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Toilet Paper Around the World Contains Toxic 'Forever Chemicals'

Toilet paper

No matter where in the world it's bought, toilet paper is likely to contain chemicals harmful to the environment.

No matter where in the world it's bought, toilet paper is likely to contain chemicals harmful to the environment.

A new study from the University of Florida tested 21 major toilet paper brands from Europe, Africa, North America, Central America, and South America for PFAS, finding that each one contained the compounds.

PFAS are also known as "forever chemicals," as they do not decompose, and can also contaminate drinking water sources. They are a group of chemicals used to make fluoropolymer coatings for products that resist heat, oil, stains, grease, and water. They're used in a number of household items, including clothes, furniture, adhesives, packaging, and wires.

The CDC links PFAS to several health effects, including conditions impacting reproductive health, the immune system, and particularly the liver. While PFAS can be absorbed through the skin, there has not been enough research to determine their impact on humans through wiping with paper that contains such chemicals.

The Florida study did not investigate the health effects, but rather the environmental impact of PFAS in toilet paper. As the average American uses 57 pounds of toilet paper every year, the 19 billion pounds flushed annually is a significant source of water pollution.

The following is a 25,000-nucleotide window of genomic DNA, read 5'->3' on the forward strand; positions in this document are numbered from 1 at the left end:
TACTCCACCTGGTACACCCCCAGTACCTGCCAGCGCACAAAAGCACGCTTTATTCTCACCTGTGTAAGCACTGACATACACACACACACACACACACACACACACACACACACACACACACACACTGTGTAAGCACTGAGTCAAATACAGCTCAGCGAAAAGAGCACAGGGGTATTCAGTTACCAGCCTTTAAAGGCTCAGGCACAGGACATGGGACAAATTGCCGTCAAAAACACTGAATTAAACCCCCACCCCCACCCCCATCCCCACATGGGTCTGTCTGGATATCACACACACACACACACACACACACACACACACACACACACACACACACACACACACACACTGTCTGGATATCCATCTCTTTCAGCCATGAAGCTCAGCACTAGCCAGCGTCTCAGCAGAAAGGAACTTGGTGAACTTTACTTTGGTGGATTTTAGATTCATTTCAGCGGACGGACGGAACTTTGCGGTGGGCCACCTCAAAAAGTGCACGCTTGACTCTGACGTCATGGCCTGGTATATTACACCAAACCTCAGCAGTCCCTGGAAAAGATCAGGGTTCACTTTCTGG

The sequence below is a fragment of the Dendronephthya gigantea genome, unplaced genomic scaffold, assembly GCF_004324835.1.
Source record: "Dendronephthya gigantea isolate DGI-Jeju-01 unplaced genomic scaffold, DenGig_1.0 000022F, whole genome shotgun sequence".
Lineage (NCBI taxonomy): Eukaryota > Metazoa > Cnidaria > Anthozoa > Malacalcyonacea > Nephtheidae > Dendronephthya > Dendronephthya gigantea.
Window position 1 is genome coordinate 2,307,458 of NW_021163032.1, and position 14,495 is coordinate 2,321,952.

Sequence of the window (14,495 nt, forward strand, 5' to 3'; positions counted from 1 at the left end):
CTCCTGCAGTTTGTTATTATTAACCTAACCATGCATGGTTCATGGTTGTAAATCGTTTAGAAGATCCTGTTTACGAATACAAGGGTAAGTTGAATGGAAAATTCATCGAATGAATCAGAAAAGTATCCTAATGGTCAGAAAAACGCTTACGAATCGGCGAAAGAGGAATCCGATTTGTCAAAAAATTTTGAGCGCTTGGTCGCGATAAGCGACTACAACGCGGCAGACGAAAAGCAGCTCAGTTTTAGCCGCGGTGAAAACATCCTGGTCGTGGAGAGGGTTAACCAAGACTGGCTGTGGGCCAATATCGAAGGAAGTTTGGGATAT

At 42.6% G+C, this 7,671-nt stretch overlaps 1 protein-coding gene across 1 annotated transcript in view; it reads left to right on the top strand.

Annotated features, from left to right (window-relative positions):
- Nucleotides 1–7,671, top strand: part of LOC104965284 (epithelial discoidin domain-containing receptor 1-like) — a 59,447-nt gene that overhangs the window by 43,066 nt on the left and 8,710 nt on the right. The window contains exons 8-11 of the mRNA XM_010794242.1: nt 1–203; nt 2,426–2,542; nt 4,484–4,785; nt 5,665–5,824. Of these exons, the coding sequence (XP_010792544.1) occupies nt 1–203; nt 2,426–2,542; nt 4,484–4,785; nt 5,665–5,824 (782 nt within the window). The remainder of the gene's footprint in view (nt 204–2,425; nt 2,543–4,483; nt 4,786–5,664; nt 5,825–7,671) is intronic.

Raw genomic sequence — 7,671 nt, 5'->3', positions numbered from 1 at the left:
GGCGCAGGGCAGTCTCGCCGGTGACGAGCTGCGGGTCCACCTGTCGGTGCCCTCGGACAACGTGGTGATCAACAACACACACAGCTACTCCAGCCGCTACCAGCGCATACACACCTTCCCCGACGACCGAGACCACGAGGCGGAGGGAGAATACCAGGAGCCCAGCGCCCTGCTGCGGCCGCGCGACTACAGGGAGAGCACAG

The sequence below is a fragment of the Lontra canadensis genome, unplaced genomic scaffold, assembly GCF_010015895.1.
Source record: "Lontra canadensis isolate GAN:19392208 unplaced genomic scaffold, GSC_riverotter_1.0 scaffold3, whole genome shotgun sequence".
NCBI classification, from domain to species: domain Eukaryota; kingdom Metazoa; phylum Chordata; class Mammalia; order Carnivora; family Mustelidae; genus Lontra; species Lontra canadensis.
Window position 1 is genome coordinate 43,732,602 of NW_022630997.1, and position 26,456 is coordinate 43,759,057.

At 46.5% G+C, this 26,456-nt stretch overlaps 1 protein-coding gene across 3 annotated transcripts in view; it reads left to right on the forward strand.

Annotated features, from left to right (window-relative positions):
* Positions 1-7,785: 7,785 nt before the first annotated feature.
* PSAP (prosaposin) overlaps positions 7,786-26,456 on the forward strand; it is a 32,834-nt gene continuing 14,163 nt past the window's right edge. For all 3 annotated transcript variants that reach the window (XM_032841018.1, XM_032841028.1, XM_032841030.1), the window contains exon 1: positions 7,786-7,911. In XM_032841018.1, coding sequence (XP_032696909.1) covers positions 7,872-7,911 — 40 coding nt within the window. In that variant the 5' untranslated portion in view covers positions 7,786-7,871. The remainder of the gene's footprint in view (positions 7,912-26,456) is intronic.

“Toilet paper should be considered as a potentially major source of PFAS entering wastewater treatment systems,” the study concludes.

Toilet paper companies have since responded to the study, claiming that PFAS are not intentionally added to the product. According to Jake Thompson, the study’s lead author and a University of Florida graduate student, much of the machinery used by manufacturers incorporates PFAS, even if they "might not be aware."

Thompson also noted that the same amount of PFAS were found in toilet paper made from recycled materials as that which was not. He said the purpose of the research was not to discourage toilet paper use, but to call attention to just how much harm is done by the chemicals.

“I’m not rushing to change my toilet paper and I’m not saying that people should stop using or reduce the amount of toilet paper they use,” he told The Guardian. “The issue is that we’re identifying another source of PFAS, and it highlights that the chemicals are ubiquitous.”

He added: “As a society we have to decide what to do about this problem."

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